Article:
Recently the Fair Work Commission during its four-yearly review of Modern Awards has ruled on Domestic Violence Leave.
In response to the submissions of Unions and the demands of the general public on the issue, the Fair Work Commission has sought to protect workers, noting “family and domestic violence is a community issue and requires a community response.”
The Fair Work Commission has released the final domestic violence leave model which will be inserted into all modern awards which will see Domestic Violence Leave being made available to workers from 1 August 2018.
The key elements of the incoming domestic violence leave are as follows;
The Leave will be unpaid;
The entitlement is up to 5 days leave annually;
It will apply to all employees including full time casuals and part-time employees;
The leave will not accumulate from year to year but will be available in full at beginning of each 12 month period;
The new provision will protect employees from any adverse action an employer may take against an employee for taking time off in accordance with the Domestic Violence Leave regime.… Read More
Upon the continuous service of 10 years a worker in most circumstances is able to qualify for long service leave. It is worth noting however, that in certain situations an employee may be able to qualify for long service leave on a pro rata basis before the expiry of obtaining 10 years continued service.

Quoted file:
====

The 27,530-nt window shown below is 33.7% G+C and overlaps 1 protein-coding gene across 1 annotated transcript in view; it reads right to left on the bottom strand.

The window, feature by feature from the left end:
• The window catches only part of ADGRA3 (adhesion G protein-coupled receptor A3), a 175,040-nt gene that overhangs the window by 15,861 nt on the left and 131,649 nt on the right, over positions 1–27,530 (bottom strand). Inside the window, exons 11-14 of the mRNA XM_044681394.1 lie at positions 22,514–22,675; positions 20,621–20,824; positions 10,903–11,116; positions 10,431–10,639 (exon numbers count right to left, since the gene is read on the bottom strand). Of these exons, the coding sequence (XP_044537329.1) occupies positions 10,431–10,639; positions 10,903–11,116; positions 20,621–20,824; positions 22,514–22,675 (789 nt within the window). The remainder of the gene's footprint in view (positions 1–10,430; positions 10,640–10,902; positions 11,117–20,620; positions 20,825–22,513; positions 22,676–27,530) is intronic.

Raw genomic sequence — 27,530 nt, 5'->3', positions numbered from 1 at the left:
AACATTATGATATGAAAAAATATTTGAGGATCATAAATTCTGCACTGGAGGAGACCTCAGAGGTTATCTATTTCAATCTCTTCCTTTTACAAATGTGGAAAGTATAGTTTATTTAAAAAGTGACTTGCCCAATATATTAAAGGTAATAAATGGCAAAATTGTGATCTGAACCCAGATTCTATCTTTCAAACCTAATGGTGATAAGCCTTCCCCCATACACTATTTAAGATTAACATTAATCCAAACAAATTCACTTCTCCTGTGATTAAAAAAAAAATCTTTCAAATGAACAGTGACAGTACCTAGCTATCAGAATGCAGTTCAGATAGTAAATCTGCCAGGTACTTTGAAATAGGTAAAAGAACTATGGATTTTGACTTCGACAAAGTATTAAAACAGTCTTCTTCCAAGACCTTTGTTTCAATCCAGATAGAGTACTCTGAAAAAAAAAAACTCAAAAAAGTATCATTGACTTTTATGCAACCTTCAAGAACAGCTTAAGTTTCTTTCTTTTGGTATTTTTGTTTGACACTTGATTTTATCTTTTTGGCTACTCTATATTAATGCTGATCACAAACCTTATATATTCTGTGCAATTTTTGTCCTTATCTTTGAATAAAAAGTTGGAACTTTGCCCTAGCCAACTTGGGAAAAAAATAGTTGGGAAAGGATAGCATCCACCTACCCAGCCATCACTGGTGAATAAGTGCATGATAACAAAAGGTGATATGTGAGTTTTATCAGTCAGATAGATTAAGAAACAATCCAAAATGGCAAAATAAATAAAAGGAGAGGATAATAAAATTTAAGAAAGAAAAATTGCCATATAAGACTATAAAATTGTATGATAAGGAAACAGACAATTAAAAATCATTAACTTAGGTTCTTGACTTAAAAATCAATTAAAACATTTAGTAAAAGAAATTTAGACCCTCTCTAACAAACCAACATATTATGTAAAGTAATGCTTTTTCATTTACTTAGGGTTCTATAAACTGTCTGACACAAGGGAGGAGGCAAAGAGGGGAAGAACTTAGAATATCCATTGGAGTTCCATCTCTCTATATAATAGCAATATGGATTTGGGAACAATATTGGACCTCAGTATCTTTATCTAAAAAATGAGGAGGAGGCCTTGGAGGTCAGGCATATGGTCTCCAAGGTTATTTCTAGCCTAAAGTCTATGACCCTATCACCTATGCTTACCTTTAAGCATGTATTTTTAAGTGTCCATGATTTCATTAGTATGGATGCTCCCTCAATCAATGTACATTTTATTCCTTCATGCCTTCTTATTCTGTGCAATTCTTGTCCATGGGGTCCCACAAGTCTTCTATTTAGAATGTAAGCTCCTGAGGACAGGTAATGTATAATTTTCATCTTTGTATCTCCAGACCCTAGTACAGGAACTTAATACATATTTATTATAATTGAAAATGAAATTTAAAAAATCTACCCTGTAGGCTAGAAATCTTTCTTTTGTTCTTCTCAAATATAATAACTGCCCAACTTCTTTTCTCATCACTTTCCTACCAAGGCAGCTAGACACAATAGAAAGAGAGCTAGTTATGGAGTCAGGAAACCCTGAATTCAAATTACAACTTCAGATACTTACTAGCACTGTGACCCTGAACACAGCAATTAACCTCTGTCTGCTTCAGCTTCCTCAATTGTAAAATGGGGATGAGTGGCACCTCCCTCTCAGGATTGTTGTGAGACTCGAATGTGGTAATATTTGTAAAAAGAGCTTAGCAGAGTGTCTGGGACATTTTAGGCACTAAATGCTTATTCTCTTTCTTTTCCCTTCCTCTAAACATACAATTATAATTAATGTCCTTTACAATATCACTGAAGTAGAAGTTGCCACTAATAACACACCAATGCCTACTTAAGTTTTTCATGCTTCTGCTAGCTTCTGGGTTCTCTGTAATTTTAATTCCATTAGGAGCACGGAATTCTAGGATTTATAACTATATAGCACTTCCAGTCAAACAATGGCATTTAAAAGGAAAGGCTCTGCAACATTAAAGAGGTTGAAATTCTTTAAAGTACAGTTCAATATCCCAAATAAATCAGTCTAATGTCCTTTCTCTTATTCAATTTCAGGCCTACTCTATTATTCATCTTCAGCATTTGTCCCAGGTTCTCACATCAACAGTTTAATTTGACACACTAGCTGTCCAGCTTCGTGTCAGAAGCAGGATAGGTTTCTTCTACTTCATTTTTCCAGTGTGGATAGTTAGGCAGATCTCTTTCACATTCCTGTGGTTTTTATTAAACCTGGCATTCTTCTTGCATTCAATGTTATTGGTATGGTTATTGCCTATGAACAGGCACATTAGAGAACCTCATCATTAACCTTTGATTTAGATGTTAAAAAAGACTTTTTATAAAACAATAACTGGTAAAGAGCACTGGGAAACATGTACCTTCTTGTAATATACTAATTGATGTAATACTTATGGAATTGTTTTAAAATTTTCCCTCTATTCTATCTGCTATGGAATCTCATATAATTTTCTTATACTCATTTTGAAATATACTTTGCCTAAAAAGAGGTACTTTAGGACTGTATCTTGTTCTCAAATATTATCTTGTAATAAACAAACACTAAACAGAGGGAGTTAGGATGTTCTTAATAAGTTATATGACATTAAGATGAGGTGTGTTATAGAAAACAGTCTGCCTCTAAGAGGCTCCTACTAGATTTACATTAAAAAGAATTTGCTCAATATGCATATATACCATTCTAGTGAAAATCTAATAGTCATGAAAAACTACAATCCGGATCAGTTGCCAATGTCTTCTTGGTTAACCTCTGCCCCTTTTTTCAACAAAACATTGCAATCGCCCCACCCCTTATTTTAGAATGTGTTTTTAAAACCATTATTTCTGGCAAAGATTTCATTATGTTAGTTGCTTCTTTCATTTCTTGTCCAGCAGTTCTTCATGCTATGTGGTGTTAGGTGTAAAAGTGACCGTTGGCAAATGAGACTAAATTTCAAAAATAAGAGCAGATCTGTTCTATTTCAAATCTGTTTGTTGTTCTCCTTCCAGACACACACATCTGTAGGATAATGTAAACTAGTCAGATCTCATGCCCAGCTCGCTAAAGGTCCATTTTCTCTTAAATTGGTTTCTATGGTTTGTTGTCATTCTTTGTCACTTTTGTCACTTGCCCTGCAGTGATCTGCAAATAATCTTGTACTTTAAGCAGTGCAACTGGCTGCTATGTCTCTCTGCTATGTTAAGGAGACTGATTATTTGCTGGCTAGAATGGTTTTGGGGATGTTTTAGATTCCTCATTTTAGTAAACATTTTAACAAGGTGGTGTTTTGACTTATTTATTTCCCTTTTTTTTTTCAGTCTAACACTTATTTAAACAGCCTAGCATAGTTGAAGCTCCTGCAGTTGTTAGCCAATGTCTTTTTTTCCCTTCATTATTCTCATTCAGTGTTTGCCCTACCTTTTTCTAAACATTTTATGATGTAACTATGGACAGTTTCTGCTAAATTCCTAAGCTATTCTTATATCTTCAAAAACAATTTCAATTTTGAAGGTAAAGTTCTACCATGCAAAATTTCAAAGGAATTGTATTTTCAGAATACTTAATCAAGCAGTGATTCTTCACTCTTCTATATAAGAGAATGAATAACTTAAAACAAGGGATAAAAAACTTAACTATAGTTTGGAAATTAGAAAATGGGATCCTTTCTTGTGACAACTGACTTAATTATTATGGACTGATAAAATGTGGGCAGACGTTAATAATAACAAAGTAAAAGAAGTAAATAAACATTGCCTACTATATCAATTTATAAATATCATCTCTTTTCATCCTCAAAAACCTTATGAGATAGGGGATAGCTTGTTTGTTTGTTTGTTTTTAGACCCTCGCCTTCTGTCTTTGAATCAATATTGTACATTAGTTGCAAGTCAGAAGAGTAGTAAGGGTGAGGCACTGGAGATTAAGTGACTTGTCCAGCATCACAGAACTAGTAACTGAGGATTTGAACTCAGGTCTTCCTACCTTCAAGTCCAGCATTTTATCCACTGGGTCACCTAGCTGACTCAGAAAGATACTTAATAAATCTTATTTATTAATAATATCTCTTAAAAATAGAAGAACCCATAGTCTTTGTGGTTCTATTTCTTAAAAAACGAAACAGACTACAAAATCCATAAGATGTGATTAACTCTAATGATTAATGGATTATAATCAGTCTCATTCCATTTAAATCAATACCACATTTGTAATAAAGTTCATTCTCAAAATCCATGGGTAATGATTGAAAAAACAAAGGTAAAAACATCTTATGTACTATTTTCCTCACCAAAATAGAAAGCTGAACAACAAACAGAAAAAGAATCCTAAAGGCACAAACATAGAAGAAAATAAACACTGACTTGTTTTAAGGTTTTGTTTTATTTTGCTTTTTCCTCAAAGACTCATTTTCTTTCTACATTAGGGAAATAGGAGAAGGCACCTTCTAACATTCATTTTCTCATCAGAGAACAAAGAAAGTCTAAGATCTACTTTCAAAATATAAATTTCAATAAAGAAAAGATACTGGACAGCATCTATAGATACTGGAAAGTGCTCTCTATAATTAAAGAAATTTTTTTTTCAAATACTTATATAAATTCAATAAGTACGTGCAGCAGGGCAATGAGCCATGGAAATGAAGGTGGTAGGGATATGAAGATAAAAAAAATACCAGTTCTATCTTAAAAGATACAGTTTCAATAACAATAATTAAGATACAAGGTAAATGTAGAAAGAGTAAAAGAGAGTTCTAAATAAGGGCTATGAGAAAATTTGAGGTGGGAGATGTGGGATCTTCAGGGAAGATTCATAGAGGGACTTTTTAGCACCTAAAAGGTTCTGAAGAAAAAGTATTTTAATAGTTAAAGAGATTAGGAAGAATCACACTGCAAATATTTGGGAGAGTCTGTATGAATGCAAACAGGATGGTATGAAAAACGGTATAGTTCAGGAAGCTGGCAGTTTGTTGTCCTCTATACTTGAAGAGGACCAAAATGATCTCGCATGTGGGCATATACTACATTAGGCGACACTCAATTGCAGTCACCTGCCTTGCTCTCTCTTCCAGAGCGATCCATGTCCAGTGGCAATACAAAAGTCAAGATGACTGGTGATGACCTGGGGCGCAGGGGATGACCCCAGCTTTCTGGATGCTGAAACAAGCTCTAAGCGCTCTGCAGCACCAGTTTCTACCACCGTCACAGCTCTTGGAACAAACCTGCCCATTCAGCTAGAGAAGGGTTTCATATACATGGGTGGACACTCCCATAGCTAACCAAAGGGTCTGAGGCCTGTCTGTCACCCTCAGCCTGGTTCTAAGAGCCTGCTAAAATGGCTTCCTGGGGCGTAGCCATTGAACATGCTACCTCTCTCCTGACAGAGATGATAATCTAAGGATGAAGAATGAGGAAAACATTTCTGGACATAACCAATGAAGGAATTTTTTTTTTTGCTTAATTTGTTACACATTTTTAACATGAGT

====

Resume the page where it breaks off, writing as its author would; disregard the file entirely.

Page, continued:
The Long Service Leave Act provides that an employer must pay an employee (with more than five years but less than 10 years’ service) their pro rata long service leave entitlements where the employee resigns from their employment “on account of illness, incapacity or domestic or other pressing necessity, or by reason of the death of the worker.”… Read More
The Australian Institute of Company Directors released its Director Sentiment Index for the second half of the year on 1 December 2016. One of the headline findings is that, despite greater global uncertainty, 34% of directors expect their business to increase both levels of staffing and investment. Business confidence among directors has increased by ten index points and is at its highest since 2013.
When a business increases its staffing levels, it also adjusts all manner of systems and processes. The risks to the business associated with its employees increase. At Everingham Solomons, we hold a comprehensive database of employment documents that can be tailored to the needs of your business to assist you to manage risks around the employer/employee relationship.… Read More
Through the employment of staff an employer has exposure for the actions of an employee that bind the employer. This long established legal principle is referred to as Vicarious Liability.
Vicarious Liability is a liability imposed on one person for the wrongful act of another on the basis of a legal relationship existing between them. This extends to an employer being liable for the wrongful act of an employee.
An employer has long been found to be liable for the harmful acts of an employee if they are done within the course of their employment. A simple example of this would be an employers liability to pay damages in circumstances where an employee in the course of their employment has negligently caused harm to another person.… Read More